New Report Suggests Trump Admin. Officials Could Be Actively Working to Thwart the Russia Investigation
Insofar as Congress had made a serious effort to investigate Russian attempts to interfere in the 2016 presidential election, Trump administration has hardly been cooperative.
Indeed, according to a new report from BuzzFeed News, civil servants in the Treasury Department voiced concern last year that their department was deliberately seeking to prevent the Senate Intelligence Committee from tracking down financial records of key actors in the Russia affair:
Last year, Treasury rejected the committee’s request for help from one of its experts, even as Treasury officials have speculated — behind closed doors — that the Senate committee would not be able to follow the twisting financial trail laid out in the documents they had turned over, a path that often passes through offshore shell companies or untraceable cash transactions.
In emails reviewed by BuzzFeed News, personnel within Treasury’s Financial Crimes Enforcement Network, or FinCEN, discussed in 2017 whether Treasury was trying to thwart the committee’s investigation. Additionally, some FinCEN personnel questioned whether they had the proper legal authority to share confidential information about US persons with committee staffers.
Senators on the Intelligence Committee first asked the Treasury Department to disclose financial information on Trump and his associates last year. Democratic members of the committee have openly expressed frustration with how slowly the department has cooperated with them.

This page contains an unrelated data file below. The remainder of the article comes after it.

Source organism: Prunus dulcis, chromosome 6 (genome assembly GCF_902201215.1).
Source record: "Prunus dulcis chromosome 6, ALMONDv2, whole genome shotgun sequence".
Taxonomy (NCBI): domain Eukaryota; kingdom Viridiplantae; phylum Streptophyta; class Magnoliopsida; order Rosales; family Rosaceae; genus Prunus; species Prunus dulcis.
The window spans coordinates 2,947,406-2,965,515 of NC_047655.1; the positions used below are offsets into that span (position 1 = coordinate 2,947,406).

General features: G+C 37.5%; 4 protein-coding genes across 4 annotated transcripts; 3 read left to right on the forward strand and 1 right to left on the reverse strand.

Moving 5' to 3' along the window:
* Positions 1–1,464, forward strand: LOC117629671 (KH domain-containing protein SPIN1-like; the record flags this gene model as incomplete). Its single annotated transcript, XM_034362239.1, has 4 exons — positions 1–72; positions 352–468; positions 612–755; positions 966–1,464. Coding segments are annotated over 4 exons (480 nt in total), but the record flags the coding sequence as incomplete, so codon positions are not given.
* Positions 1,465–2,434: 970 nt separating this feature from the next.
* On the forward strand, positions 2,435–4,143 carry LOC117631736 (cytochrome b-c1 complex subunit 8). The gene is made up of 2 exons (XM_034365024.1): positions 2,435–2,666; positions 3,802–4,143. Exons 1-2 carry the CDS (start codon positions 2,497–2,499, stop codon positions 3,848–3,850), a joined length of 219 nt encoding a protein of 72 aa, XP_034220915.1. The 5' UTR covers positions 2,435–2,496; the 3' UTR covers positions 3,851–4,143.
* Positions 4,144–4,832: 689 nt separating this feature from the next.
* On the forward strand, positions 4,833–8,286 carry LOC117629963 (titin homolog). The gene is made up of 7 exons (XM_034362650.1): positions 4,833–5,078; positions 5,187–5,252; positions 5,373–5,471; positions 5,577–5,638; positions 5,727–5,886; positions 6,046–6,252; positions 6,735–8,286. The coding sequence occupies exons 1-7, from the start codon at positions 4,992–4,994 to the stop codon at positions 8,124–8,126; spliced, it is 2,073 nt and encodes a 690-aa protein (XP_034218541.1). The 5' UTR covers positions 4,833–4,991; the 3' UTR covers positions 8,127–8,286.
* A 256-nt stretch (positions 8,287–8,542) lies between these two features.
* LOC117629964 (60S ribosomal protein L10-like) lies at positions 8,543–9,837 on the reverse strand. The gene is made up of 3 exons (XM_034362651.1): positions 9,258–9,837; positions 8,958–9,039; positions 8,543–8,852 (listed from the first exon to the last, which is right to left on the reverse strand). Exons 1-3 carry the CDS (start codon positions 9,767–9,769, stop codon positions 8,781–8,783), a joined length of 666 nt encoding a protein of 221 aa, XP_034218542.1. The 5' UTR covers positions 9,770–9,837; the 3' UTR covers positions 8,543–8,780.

A spokesman for FinCEN refused to give BuzzFeed a detailed response to the story, saying "We don’t discuss the specifics of requests related to committee investigations."
But the Treasury Department's purported desire to undermine the Russia investigation squares with a pattern of apparent politically motivated refusals to embrace transparency.
Last month, the department announced that the IRS would no longer force tax-exempt dark-money political groups to report the names of certain donors in their filings. This information was not even public to begin with — it was simply used to help the IRS record where political money was coming from — but apparently, even this slightest gesture at disclosure was too much for the Trump administration.
The American people — and indeed, the people working at the Treasury who have voiced concerns — deserve answers about whether a major arm of government is doing its job and following the money, or whether it is rolling over in the face of potentially serious financial crimes.